Privacy in Competitive Markets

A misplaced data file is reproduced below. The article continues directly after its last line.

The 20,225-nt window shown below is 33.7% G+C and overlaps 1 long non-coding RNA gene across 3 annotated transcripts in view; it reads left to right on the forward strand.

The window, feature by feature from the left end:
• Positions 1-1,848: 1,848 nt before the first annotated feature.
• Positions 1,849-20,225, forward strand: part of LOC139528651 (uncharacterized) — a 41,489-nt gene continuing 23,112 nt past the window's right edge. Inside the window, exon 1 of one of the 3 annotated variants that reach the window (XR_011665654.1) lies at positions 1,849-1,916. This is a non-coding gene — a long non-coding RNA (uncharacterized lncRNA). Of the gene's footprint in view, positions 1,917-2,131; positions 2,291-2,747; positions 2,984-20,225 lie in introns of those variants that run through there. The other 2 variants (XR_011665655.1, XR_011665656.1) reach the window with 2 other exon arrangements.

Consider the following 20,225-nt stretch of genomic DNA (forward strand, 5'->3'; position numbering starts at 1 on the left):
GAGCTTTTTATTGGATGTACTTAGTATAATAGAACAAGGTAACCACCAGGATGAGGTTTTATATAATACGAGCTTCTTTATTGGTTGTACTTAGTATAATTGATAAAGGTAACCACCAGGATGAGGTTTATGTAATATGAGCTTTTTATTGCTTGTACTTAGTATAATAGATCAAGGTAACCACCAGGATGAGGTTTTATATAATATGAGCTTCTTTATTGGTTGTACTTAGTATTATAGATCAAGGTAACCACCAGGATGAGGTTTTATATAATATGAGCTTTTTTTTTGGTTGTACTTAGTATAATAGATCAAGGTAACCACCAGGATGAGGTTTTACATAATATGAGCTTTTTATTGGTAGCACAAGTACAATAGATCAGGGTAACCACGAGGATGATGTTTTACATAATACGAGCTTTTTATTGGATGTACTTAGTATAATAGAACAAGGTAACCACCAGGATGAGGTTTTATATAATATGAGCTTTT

Personal privacy is studied in the context of a competitive product (or labor) market. In the first stage of the game, firms that sell homogeneous goods or services (e.g., insurance, credit, or rental housing) post prices they promise to charge approved applicants. In the second stage, each consumer chooses whether to apply to one of the firms. Next, the firms acquire information about their applicants and sell the good to the ones they approve. Contracts are incomplete in the sense that the amount of information firms acquire cannot be observed. In the unique subgame perfect equilibrium outcome, firms post the lowest price consistent with zero economic profit. Unfortunately, this low price gives them incentives to acquire excessive amounts of information about their applicants. It is shown that this inefficient infringement of privacy is exacerbated if firms have the opportunity to sell customer information. Also, in an effort to preserve privacy, consumers typically demand inefficiently low levels of output. Finally, it is shown that if rejected consumers can continue to apply for the good at different firms, then the resulting adverse selection may seriously undermine the market and generate a situation in which all parties would be better off if no information was collected at all.
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